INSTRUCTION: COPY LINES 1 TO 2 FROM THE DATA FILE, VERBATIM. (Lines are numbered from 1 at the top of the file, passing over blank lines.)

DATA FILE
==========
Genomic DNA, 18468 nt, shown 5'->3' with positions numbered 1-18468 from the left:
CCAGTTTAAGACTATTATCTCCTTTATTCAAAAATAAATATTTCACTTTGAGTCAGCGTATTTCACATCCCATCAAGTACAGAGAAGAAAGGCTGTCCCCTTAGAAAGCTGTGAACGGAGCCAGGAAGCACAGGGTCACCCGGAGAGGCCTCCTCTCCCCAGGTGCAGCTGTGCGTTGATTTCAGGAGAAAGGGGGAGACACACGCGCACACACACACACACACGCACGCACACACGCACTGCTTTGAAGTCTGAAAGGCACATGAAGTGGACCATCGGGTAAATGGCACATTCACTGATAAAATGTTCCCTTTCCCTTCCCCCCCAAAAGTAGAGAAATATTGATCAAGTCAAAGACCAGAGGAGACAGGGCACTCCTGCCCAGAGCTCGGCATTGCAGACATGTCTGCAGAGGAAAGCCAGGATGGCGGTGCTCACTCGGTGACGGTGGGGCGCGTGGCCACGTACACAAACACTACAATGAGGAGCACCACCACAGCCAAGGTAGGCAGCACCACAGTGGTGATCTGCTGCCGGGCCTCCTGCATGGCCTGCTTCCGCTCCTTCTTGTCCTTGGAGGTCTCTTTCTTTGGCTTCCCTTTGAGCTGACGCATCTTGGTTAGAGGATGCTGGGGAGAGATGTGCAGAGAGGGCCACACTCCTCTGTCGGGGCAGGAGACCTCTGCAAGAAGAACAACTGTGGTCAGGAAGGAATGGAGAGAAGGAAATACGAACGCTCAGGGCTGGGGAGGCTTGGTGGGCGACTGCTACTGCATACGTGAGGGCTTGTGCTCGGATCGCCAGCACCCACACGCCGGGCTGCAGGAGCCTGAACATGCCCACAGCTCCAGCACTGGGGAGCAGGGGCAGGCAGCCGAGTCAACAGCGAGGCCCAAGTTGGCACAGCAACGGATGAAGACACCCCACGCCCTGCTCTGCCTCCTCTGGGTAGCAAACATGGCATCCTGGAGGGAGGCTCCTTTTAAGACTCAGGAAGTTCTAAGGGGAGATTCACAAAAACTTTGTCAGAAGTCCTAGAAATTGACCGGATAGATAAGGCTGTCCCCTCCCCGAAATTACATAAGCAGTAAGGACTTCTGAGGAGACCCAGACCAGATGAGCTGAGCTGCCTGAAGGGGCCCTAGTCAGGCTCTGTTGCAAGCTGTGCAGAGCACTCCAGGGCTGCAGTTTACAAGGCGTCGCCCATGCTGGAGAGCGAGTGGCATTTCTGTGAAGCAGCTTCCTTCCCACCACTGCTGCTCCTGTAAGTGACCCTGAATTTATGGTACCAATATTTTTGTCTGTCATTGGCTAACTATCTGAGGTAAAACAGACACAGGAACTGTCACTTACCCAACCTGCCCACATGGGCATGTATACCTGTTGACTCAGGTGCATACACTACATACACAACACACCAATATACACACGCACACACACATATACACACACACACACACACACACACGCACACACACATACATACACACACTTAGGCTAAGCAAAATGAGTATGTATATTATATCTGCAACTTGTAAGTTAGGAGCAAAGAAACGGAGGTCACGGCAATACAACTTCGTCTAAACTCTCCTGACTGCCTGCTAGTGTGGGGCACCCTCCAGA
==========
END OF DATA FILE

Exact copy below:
Genomic DNA, 18468 nt, shown 5'->3' with positions numbered 1-18468 from the left:
CCAGTTTAAGACTATTATCTCCTTTATTCAAAAATAAATATTTCACTTTGAGTCAGCGTATTTCACATCCCATCAAGTACAGAGAAGAAAGGCTGTCCCCTTAGAAAGCTGTGAACGGAGCCAGGAAGCACAGGGTCACCCGGAGAGGCCTCCTCTCCCCAGGTGCAGCTGTGCGTTGATTTCAGGAGAAAGGGGGAGACACACGCGCACACACACACACACACGCACGCACACACGCACTGCTTTGAAGTCTGAAAGGCACATGAAGTGGACCATCGGGTAAATGGCACATTCACTGATAAAATGTTCCCTTTCCCTTCCCCCCCAAAAGTAGAGAAATATTGATCAAGTCAAAGACCAGAGGAGACAGGGCACTCCTGCCCAGAGCTCGGCATTGCAGACATGTCTGCAGAGGAAAGCCAGGATGGCGGTGCTCACTCGGTGACGGTGGGGCGCGTGGCCACGTACACAAACACTACAATGAGGAGCACCACCACAGCCAAGGTAGGCAGCACCACAGTGGTGATCTGCTGCCGGGCCTCCTGCATGGCCTGCTTCCGCTCCTTCTTGTCCTTGGAGGTCTCTTTCTTTGGCTTCCCTTTGAGCTGACGCATCTTGGTTAGAGGATGCTGGGGAGAGATGTGCAGAGAGGGCCACACTCCTCTGTCGGGGCAGGAGACCTCTGCAAGAAGAACAACTGTGGTCAGGAAGGAATGGAGAGAAGGAAATACGAACGCTCAGGGCTGGGGAGGCTTGGTGGGCGACTGCTACTGCATACGTGAGGGCTTGTGCTCGGATCGCCAGCACCCACACGCCGGGCTGCAGGAGCCTGAACATGCCCACAGCTCCAGCACTGGGGAGCAGGGGCAGGCAGCCGAGTCAACAGCGAGGCCCAAGTTGGCACAGCAACGGATGAAGACACCCCACGCCCTGCTCTGCCTCCTCTGGGTAGCAAACATGGCATCCTGGAGGGAGGCTCCTTTTAAGACTCAGGAAGTTCTAAGGGGAGATTCACAAAAACTTTGTCAGAAGTCCTAGAAATTGACCGGATAGATAAGGCTGTCCCCTCCCCGAAATTACATAAGCAGTAAGGACTTCTGAGGAGACCCAGACCAGATGAGCTGAGCTGCCTGAAGGGGCCCTAGTCAGGCTCTGTTGCAAGCTGTGCAGAGCACTCCAGGGCTGCAGTTTACAAGGCGTCGCCCATGCTGGAGAGCGAGTGGCATTTCTGTGAAGCAGCTTCCTTCCCACCACTGCTGCTCCTGTAAGTGACCCTGAATTTATGGTACCAATATTTTTGTCTGTCATTGGCTAACTATCTGAGGTAAAACAGACACAGGAACTGTCACTTACCCAACCTGCCCACATGGGCATGTATACCTGTTGACTCAGGTGCATACACTACATACACAACACACCAATATACACACGCACACACACATATACACACACACACACACACACACACGCACACACACATACATACACACACTTAGGCTAAGCAAAATGAGTATGTATATTATATCTGCAACTTGTAAGTTAGGAGCAAAGAAACGGAGGTCACGGCAATACAACTTCGTCTAAACTCTCCTGACTGCCTGCTAGTGTGGGGCACCCTCCAGA